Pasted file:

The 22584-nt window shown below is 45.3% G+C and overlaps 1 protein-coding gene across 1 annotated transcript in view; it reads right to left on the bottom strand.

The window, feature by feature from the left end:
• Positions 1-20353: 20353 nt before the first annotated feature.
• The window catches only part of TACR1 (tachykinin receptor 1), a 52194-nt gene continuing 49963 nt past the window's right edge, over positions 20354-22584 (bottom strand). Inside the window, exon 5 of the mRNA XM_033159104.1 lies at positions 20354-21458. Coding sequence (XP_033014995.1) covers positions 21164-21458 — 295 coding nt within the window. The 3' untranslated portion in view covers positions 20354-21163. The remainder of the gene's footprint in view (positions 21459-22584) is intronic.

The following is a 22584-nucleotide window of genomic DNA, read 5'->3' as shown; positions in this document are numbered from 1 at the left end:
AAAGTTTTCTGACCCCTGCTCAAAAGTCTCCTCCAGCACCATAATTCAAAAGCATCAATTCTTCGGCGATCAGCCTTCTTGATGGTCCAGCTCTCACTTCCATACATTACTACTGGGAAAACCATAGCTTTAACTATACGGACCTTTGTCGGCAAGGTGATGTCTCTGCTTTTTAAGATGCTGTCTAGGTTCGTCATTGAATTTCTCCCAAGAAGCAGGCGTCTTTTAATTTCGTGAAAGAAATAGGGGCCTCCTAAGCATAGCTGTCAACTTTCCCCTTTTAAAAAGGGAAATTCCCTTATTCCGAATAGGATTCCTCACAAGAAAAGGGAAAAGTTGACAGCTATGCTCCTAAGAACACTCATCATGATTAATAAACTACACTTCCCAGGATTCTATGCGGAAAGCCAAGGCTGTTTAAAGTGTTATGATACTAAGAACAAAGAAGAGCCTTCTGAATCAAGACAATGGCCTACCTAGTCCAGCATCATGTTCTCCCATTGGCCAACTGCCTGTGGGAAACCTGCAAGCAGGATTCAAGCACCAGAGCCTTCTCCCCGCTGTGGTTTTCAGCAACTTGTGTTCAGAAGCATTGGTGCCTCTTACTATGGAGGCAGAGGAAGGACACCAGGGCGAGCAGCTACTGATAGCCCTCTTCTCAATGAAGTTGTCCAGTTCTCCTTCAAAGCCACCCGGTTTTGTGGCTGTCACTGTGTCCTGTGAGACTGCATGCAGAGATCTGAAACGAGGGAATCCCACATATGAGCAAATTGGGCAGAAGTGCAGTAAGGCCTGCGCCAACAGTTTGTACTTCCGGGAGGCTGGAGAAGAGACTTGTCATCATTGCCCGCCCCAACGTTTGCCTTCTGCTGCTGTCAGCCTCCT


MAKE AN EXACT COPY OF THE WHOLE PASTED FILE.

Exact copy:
The 22584-nt window shown below is 45.3% G+C and overlaps 1 protein-coding gene across 1 annotated transcript in view; it reads right to left on the bottom strand.

The window, feature by feature from the left end:
• Positions 1-20353: 20353 nt before the first annotated feature.
• The window catches only part of TACR1 (tachykinin receptor 1), a 52194-nt gene continuing 49963 nt past the window's right edge, over positions 20354-22584 (bottom strand). Inside the window, exon 5 of the mRNA XM_033159104.1 lies at positions 20354-21458. Coding sequence (XP_033014995.1) covers positions 21164-21458 — 295 coding nt within the window. The 3' untranslated portion in view covers positions 20354-21163. The remainder of the gene's footprint in view (positions 21459-22584) is intronic.

The following is a 22584-nucleotide window of genomic DNA, read 5'->3' as shown; positions in this document are numbered from 1 at the left end:
AAAGTTTTCTGACCCCTGCTCAAAAGTCTCCTCCAGCACCATAATTCAAAAGCATCAATTCTTCGGCGATCAGCCTTCTTGATGGTCCAGCTCTCACTTCCATACATTACTACTGGGAAAACCATAGCTTTAACTATACGGACCTTTGTCGGCAAGGTGATGTCTCTGCTTTTTAAGATGCTGTCTAGGTTCGTCATTGAATTTCTCCCAAGAAGCAGGCGTCTTTTAATTTCGTGAAAGAAATAGGGGCCTCCTAAGCATAGCTGTCAACTTTCCCCTTTTAAAAAGGGAAATTCCCTTATTCCGAATAGGATTCCTCACAAGAAAAGGGAAAAGTTGACAGCTATGCTCCTAAGAACACTCATCATGATTAATAAACTACACTTCCCAGGATTCTATGCGGAAAGCCAAGGCTGTTTAAAGTGTTATGATACTAAGAACAAAGAAGAGCCTTCTGAATCAAGACAATGGCCTACCTAGTCCAGCATCATGTTCTCCCATTGGCCAACTGCCTGTGGGAAACCTGCAAGCAGGATTCAAGCACCAGAGCCTTCTCCCCGCTGTGGTTTTCAGCAACTTGTGTTCAGAAGCATTGGTGCCTCTTACTATGGAGGCAGAGGAAGGACACCAGGGCGAGCAGCTACTGATAGCCCTCTTCTCAATGAAGTTGTCCAGTTCTCCTTCAAAGCCACCCGGTTTTGTGGCTGTCACTGTGTCCTGTGAGACTGCATGCAGAGATCTGAAACGAGGGAATCCCACATATGAGCAAATTGGGCAGAAGTGCAGTAAGGCCTGCGCCAACAGTTTGTACTTCCGGGAGGCTGGAGAAGAGACTTGTCATCATTGCCCGCCCCAACGTTTGCCTTCTGCTGCTGTCAGCCTCCT